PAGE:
2 points by earnubs 3 hours ago 0 replies      
Aren't closed silos a big part of the web already, Facebook or no? The W3C is mostly a closed silo, isn't it?
1 point by arethuza 3 hours ago 1 reply      
So if Facebook is so bad, someone please come up with a compelling high level vision of what could replace it and why the replacement would be better?

Preferably something as compelling as Sir Tim's original vision for the Web...

-1 point by pointillistic 2 hours ago 1 reply      
I agree with the sentiment completely but doesn't Tim-Berners-Lee work for Google, the main competitor?
Code Thief at Large: Marak Squires / JimBastard (Reddit Debate) reddit.com
7 points by supporting 27 minutes ago   1 comment top
1 point by supporting 26 minutes ago 0 replies      
Index of Boot Sounds free.fr
10 points by iuguy 55 minutes ago   discuss
Introduction to Category Theory in Scala hseeberger.wordpress.com
11 points by zaa 1 hour ago   discuss
Drew Houston's (Dropbox) YC Application dropbox.com
67 points by giu 6 hours ago   13 comments top 10
1 point by pasbesoin 15 minutes ago 0 replies      
OT: The Windows machine I'm using at the moment has the/a Norton... security suite installed (firewall, anti-virus, et al.).

Upon navigating to the linked page, a pop-up appeared warning that the site is "unsafe".

Which causes me some concern that the "mainstream" campaign against Dropbox and others may already be gearing up.

6 points by dotBen 5 hours ago 1 reply      
With Google's GDrive clearly listed as a potential competitor, which had to be mentioned several times in the application, I didn't find the application as "strong" as I would have expected.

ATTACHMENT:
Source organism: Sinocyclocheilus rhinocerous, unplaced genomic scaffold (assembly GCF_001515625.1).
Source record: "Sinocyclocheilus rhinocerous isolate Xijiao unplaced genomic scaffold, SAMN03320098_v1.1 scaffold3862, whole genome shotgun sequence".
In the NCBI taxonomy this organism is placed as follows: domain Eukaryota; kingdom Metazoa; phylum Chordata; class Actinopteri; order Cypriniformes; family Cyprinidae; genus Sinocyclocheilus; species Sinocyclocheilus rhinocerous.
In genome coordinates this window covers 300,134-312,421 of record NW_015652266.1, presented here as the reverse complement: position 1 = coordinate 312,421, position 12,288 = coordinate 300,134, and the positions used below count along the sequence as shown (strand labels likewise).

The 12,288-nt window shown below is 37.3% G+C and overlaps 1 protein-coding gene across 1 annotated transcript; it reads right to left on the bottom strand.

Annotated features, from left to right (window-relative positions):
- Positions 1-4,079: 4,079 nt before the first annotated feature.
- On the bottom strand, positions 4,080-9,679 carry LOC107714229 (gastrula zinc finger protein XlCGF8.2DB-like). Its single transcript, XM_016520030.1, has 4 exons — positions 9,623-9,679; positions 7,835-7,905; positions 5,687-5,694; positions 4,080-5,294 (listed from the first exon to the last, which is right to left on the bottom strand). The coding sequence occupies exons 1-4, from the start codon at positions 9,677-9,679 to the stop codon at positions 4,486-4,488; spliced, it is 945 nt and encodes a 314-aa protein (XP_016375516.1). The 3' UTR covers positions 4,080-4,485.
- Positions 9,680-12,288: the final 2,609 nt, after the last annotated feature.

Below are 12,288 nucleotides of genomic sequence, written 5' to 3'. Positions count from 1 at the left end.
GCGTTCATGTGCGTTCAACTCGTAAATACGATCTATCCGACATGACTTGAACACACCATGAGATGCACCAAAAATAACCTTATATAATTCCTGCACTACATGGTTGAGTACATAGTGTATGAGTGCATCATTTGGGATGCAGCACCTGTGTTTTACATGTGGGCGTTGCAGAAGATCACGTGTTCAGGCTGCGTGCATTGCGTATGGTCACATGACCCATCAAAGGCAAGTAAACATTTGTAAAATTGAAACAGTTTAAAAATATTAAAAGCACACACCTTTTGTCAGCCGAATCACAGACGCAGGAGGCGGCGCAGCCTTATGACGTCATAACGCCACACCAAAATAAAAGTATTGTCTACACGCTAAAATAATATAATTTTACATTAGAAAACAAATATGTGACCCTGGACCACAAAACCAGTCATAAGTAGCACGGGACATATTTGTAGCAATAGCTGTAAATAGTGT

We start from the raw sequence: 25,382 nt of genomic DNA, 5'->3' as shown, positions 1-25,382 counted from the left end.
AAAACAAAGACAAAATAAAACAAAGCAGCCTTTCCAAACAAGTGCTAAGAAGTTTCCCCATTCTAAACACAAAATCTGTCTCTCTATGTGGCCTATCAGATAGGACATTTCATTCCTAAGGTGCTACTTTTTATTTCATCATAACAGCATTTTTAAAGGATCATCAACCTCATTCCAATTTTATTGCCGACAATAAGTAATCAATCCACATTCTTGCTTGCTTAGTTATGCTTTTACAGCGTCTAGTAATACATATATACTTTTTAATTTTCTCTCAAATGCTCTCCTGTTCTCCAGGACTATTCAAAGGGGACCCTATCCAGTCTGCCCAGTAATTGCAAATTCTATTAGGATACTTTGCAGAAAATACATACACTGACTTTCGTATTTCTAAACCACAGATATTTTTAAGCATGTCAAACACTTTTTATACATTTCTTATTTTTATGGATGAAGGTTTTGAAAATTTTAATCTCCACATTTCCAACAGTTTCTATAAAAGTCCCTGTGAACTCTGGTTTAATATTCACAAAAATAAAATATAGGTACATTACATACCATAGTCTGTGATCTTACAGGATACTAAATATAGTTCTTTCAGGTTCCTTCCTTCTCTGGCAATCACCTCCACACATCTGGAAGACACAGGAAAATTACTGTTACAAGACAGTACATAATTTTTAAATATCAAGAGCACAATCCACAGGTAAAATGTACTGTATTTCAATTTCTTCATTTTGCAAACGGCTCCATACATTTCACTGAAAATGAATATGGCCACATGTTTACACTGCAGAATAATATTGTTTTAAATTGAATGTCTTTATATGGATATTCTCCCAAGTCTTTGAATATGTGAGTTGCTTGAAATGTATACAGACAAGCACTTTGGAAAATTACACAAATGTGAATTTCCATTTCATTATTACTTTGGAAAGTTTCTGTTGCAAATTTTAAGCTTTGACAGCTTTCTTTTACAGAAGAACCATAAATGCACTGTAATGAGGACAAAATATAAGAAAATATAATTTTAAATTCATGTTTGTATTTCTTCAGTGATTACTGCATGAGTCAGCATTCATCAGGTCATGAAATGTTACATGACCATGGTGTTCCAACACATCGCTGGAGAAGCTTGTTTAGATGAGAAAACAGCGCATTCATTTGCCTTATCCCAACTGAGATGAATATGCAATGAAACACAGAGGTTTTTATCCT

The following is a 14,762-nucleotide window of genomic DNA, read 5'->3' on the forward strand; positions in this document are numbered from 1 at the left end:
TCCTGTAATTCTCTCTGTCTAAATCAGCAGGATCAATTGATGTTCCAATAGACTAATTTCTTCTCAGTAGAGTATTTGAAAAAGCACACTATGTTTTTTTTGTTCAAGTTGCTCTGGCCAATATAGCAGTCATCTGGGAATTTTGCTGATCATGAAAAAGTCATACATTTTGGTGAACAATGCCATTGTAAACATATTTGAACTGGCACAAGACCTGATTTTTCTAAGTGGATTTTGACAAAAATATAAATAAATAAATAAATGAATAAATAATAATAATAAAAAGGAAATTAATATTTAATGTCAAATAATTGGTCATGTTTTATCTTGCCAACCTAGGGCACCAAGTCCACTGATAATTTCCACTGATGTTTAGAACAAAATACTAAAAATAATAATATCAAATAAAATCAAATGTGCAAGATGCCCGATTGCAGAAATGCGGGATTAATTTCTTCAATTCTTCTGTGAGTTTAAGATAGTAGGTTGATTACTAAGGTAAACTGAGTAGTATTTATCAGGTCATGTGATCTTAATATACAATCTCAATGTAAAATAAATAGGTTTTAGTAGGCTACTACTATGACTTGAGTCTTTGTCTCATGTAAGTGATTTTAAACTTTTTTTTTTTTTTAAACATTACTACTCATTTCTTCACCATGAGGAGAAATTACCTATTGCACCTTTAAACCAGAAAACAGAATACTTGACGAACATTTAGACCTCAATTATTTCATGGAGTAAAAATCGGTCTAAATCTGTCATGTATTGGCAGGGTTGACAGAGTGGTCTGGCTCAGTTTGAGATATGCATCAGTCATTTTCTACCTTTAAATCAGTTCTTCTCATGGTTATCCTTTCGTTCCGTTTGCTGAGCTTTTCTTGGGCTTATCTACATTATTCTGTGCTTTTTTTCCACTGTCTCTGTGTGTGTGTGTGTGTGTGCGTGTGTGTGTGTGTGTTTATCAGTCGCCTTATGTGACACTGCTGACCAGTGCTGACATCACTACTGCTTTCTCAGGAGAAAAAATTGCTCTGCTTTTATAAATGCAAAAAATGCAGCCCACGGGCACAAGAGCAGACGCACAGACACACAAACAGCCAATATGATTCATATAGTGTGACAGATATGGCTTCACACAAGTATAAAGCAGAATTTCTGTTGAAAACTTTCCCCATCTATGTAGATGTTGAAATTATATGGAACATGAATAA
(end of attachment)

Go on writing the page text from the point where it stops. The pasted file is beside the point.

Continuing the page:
Of course, I love + use DropBox, and GDrive has never really happened (not in the dropbox-like incarnation people expected) but at the time the application was written it seemed as though things were very stacked against DB.

4 points by giu 4 hours ago 0 replies      
Source of this submission is pg's following comment: http://news.ycombinator.com/item?id=1938348

To quote it: If there's one thing applicants don't get, it's the value of being concise in the answers. Not brief, concise.

3 points by crocowhile 1 hour ago 0 replies      
There was a version of this with PG's comment that was even more interesting to read.
Edit: found here http://news.ycombinator.com/item?id=801503
4 points by rkwz 4 hours ago 0 replies      
I liked this part >>

# Why would your project be hard for someone else to duplicate?
This idea requires executing well in several somewhat orthogonal directions, and missteps in any torpedo the entire product.

For example, there's an academic/theoretical component: designing the protocol and app to behave consistently/recoverably when any power or ethernet cord in the chain could pop out at any time. There's a gross Win32 integration piece (ditto for a Mac port). There's a mostly Linux/Unix-oriented operations/sysadmin and scalability piece. Then there's the web design and UX piece to make things simple and sexy. Most of these hats are pretty different, and if executing in all these directions was easy, a good product/service would already exist.

2 points by ra 3 hours ago 0 replies      
> What are people forced to do now because what you plan to make doesn't exist yet?

> Email themselves attachments.

For me, that was the killer feature that got me hooked 2+ years ago.

Today we use Dropbox for so much more. It's become the ultimate networked drive that takes advantage of your local hard disk.

The one feature I wish it had was encryption.

2 points by vaksel 4 hours ago 1 reply      
seems like 1 million is the number everyone goes with...so if someone sees a very promising startup at demo day, would be a good number to offer.
1 point by naz 5 hours ago 0 replies      
"How long have the founders known one another and how did you meet?"

I wonder how many single founders make a terrible joke answer to that question and if some sort of filtering could be applied. Drew handled it well, I would have just put n/a

1 point by lwhi 2 hours ago 1 reply      
Providing ideas which could be patented on the application form seems quite foolhardy (for the applicant) .. is that a trick question?

EDIT: Actually, I suppose it serves two goals -> could show potential ingenuity, but also reveals how 'trusting/guarded' the applicant is.